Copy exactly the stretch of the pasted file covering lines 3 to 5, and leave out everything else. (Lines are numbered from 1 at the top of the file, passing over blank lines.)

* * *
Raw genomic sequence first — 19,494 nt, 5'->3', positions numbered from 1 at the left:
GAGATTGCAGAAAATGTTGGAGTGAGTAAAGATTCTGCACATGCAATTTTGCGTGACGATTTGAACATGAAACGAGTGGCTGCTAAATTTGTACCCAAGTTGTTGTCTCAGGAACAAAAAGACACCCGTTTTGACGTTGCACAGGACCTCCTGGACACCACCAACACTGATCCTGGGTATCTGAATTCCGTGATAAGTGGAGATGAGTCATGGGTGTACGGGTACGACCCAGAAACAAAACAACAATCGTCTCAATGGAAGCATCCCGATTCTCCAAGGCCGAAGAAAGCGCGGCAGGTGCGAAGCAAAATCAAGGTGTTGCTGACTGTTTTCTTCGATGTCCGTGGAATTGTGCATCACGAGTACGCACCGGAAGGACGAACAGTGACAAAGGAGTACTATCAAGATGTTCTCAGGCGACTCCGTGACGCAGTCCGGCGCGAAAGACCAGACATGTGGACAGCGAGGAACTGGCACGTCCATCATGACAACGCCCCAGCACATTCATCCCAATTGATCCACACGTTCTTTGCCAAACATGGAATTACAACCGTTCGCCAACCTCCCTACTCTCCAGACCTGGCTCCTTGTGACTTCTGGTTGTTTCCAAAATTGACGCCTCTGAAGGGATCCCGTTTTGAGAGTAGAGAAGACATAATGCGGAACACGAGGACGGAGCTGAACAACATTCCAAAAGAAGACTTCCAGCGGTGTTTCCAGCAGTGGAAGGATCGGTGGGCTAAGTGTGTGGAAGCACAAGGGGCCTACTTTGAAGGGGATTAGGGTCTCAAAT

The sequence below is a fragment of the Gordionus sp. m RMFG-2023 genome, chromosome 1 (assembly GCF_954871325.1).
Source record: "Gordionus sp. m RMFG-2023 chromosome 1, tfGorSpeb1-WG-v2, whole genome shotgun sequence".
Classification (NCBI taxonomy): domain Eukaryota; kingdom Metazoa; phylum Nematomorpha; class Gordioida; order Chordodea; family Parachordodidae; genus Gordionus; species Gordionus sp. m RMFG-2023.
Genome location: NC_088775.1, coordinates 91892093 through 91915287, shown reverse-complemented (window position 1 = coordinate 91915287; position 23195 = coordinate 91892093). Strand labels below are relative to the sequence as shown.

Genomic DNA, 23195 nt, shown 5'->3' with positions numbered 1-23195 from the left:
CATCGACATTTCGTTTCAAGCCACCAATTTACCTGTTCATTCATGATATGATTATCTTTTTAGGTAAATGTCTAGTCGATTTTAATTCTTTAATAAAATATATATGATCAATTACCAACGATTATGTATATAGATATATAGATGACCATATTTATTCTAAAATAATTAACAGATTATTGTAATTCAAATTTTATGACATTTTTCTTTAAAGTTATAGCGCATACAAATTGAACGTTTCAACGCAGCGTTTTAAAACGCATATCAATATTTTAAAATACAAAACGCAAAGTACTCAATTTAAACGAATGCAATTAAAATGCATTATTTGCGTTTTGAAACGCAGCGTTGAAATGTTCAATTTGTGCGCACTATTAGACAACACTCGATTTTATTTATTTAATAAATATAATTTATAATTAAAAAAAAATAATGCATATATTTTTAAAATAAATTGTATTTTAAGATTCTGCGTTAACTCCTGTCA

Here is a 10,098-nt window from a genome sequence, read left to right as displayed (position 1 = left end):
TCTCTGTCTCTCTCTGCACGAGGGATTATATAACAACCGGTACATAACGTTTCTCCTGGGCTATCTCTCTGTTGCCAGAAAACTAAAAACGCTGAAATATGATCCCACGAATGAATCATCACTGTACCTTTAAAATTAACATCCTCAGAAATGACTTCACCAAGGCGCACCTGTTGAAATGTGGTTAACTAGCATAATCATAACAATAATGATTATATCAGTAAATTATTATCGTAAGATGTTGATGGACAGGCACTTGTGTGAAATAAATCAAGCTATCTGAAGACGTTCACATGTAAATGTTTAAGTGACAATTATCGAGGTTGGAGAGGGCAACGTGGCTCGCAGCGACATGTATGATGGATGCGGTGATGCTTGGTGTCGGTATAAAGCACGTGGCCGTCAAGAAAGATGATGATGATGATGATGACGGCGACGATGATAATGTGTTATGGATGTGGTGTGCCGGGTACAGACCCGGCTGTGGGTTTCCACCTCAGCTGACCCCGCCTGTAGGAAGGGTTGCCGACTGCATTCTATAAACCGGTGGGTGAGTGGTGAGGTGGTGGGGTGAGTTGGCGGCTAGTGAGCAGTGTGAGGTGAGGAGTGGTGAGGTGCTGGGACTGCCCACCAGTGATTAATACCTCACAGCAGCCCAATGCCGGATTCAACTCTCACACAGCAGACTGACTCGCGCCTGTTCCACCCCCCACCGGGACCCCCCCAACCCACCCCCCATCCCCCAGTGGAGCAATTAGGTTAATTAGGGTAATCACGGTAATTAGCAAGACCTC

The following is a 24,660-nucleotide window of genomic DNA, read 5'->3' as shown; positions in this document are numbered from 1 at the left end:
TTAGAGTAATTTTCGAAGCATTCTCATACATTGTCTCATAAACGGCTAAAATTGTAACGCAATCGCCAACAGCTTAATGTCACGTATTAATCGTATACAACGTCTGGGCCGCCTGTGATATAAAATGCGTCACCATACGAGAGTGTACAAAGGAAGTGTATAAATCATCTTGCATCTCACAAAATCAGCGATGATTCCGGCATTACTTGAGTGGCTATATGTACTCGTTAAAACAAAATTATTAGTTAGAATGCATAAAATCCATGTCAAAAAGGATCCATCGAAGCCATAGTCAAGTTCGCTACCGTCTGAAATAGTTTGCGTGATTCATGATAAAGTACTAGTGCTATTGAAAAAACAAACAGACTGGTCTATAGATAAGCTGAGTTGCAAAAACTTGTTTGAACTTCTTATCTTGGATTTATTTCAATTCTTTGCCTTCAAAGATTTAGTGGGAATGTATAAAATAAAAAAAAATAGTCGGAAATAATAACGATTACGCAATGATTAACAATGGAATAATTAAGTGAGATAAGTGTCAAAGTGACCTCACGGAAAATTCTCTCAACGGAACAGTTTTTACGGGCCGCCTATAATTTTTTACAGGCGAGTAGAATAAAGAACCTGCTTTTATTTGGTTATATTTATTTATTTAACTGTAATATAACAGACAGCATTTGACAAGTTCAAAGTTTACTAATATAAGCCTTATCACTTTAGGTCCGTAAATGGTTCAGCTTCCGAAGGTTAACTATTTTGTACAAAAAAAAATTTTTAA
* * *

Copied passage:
The sequence below is a fragment of the Gordionus sp. m RMFG-2023 genome, chromosome 1 (assembly GCF_954871325.1).
Source record: "Gordionus sp. m RMFG-2023 chromosome 1, tfGorSpeb1-WG-v2, whole genome shotgun sequence".
Classification (NCBI taxonomy): domain Eukaryota; kingdom Metazoa; phylum Nematomorpha; class Gordioida; order Chordodea; family Parachordodidae; genus Gordionus; species Gordionus sp. m RMFG-2023.